I had visions of me opening the door wearing my best cashmere turtleneck sweater and a smile. I would hide the rash on my face with multiple layers of perfectly applied foundation. I would hand them a nice glass of Cabernet. I would have white wine and beer chilled. A tray of fine cheese would be waiting on the coffee table. Candles would be burning. Jazz music would be playing in the background. Our Christmas decorations were still up. "Please, come in! Yes, mother-in-law, see how well your son chose? I am taking care of him. Cancer? What do you mean cancer? Cancer hasn't got me down! No way, no how. I'm taking care of him ya see? He isn't a caregiver! Who needs a caregiver?"  I was going to be like a duck when I opened the door for the in-laws, calm on top but paddling like the dickens underneath.

And then, I turned on the bath and found to my dismay....

We were out of hot water.

No big deal, perhaps a slightly chilly bath would be just fine for my hives.

No, an ice cold bath actually makes the hives worse. It turned on every nerve in my entire body.

That was when the crazy came out.

In an attempt to "help" in my time of need, the Big Man had apparently thrown in a load of laundry and had also loaded the dishwasher inadvertently draining our condo of hot water. In a normal state, I would thank the Big Man for helping me clean up before his parents' arrival. I should have just shrugged my shoulders at the inconvenience of not being able to prep appropriately for their arrival, but I was not in a normal state of mind. The hives were talking here.

In one of those blind rages that happen when you are frustrated and need to lash out, you can only lash out at the people you love the most because those are the people who won't ever leave you. I flew into a rage and cursed the Big Man and his helpfulness.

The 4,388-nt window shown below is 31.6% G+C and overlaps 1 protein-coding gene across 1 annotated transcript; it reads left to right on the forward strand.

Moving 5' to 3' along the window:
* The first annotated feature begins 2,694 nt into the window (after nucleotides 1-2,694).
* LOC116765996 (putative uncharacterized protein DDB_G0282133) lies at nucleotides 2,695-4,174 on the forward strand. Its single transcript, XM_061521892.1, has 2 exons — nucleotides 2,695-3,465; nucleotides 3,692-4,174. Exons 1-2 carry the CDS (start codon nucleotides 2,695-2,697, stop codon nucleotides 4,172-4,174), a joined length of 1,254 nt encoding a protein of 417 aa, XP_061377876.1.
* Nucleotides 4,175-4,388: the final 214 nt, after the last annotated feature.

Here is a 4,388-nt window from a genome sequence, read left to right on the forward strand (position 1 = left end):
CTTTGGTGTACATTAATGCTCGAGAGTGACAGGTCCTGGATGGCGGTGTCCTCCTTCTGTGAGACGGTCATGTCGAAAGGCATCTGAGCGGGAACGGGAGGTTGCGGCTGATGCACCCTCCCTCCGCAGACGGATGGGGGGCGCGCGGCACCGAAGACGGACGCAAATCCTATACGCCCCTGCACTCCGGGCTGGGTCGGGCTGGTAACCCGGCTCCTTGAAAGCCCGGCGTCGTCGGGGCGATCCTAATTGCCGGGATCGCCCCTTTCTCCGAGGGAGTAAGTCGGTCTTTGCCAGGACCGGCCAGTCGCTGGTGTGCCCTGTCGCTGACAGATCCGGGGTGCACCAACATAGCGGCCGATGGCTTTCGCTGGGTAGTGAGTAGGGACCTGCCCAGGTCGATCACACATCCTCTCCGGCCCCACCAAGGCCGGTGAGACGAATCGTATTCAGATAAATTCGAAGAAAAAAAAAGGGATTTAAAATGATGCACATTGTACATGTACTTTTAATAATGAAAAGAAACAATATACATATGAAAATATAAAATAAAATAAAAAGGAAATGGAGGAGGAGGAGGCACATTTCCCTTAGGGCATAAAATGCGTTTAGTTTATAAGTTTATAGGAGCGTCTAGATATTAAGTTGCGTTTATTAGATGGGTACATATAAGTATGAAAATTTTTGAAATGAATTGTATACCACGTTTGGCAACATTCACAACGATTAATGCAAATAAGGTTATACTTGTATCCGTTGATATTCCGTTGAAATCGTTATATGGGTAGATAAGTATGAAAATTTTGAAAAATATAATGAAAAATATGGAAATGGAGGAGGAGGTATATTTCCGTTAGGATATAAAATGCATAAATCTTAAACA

How dare he do the laundry!
How thoughtless of him to reload the dishwasher!
Doesn't he know that I run the show around here?
Doesn't he know I need a tub full of warm water!
Now it will be an hour before the water's warm again, and his parents are coming.
Your parents are coming!
What am I going to do?

The wheels came off. I cried. I screamed. I threw some pillows around. I may have thrown other things, I can't remember.

My in-laws did come, God love them, in the middle of this whole fiasco. I was running around in my robe (the only piece of clothing that didn't itch) and screaming bloody murder about:

our stupid water heater needs to be replaced. Maybe tonight. You think a plumber can come tonight?
Why on earth did we buy this hole in the wall condo in the first place? Huh?
YOU, Big Man, YOU were the one who first came to the stupid Open House.
YOU were the one who found this condo and it's stupid broken water heater.
We never should have bought this place.
What a waste!
Nice job you house-buying, laundry and dish-cleaning, worthless excuse for a husband!

It was a Kelly Bensimon in the Virgin Islands kind of a night!
Needless to say, I looked not at all like a duck, I was nowhere close to looking like Martha Stewart. Jazz was not playing in the background. Cheese was not out on the coffee table. Frankly, if I had greeted the in-laws at the door with a glass of wine, it would have made me look even worse! With a glass of wine in my hand, they could have confused my hive-induced rage with the ravings of a drunk!

I looked not at all like a duck. I looked not at all like Martha Stewart. I looked instead like one of those Real Housewives. The ones who scream nonsense obscenenities at anything that moves for no real clear reason.